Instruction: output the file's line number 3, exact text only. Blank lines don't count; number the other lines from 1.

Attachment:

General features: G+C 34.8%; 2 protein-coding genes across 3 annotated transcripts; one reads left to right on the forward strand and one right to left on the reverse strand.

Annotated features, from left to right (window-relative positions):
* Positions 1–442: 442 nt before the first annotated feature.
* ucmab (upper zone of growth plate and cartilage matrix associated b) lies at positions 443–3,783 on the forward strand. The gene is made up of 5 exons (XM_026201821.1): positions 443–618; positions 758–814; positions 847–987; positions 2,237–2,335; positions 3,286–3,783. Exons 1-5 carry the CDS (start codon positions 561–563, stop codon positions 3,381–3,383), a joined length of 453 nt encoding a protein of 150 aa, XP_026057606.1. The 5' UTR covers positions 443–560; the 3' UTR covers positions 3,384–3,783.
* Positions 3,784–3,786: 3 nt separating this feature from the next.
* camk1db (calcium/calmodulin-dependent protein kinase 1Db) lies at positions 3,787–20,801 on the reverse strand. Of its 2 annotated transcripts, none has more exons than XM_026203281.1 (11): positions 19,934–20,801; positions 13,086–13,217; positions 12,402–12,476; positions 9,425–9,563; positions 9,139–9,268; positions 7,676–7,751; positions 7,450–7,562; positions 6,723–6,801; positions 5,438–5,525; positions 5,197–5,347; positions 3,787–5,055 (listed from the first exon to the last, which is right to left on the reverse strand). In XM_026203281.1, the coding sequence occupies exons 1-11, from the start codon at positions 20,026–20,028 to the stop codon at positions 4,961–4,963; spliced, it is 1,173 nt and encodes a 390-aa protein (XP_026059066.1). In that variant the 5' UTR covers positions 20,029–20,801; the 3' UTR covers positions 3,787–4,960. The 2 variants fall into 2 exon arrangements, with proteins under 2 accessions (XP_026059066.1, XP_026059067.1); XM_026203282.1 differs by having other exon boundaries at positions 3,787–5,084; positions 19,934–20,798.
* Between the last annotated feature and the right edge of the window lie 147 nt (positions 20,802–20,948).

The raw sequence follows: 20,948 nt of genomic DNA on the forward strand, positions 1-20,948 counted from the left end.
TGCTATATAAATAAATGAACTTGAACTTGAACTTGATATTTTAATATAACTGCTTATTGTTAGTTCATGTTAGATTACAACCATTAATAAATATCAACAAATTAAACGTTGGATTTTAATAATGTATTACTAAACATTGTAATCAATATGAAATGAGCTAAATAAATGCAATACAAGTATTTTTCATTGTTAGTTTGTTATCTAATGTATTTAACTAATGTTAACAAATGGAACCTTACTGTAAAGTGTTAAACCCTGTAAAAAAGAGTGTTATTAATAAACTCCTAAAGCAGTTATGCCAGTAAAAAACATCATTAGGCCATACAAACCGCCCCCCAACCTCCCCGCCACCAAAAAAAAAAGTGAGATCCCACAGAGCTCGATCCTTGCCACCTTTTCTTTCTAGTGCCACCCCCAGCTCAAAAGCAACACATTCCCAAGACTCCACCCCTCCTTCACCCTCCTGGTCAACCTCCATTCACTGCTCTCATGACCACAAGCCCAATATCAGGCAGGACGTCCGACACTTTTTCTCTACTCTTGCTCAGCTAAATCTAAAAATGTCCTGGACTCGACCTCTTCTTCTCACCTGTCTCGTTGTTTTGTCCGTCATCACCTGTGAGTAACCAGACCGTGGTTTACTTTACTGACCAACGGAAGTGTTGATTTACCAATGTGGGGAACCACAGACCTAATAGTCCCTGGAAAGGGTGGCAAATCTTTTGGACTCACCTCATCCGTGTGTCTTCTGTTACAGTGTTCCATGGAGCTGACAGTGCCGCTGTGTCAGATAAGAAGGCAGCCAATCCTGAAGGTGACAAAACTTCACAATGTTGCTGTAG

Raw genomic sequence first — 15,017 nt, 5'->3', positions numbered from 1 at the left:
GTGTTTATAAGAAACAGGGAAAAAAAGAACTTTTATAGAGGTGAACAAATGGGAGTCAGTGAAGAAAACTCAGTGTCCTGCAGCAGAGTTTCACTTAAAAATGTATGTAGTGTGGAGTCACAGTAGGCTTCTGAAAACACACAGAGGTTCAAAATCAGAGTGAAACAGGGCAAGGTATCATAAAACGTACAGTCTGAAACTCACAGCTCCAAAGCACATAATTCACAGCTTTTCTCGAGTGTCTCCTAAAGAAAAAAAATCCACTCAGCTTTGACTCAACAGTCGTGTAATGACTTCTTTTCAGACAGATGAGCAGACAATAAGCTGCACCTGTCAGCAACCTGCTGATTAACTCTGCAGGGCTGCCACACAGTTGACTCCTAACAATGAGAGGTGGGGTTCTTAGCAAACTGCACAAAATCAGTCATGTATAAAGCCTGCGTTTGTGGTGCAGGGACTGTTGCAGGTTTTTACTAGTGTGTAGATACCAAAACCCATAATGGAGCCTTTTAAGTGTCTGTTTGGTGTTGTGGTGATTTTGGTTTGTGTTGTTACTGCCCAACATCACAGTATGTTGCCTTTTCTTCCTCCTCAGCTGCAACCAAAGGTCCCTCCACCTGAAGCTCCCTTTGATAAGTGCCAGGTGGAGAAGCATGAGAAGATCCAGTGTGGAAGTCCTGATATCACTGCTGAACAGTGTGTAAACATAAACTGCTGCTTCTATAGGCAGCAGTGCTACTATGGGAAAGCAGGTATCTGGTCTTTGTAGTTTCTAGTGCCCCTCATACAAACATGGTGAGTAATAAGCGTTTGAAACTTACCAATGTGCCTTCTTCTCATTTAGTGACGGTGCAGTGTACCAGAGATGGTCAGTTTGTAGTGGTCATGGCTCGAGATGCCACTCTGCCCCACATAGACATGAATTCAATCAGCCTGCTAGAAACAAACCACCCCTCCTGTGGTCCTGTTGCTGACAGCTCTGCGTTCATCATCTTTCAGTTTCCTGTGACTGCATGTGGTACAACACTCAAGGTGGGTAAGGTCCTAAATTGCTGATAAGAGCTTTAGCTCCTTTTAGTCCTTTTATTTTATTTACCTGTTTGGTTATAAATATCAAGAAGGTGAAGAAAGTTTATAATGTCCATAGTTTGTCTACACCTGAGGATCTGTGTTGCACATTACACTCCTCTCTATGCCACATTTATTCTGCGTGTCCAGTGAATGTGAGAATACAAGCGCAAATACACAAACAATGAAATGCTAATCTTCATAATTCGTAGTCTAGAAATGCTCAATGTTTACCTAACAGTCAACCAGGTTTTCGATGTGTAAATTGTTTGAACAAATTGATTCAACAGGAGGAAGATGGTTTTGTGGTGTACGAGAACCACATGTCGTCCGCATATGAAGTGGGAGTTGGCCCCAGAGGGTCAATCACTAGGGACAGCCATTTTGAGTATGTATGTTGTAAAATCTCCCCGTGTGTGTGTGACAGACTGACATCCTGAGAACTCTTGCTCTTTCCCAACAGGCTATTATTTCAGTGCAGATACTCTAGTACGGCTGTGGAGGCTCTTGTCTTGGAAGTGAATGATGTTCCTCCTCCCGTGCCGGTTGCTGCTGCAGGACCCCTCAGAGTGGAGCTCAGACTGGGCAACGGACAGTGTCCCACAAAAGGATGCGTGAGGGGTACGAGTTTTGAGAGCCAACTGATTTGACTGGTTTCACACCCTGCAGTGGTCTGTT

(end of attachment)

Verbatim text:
* Positions 1–442: 442 nt before the first annotated feature.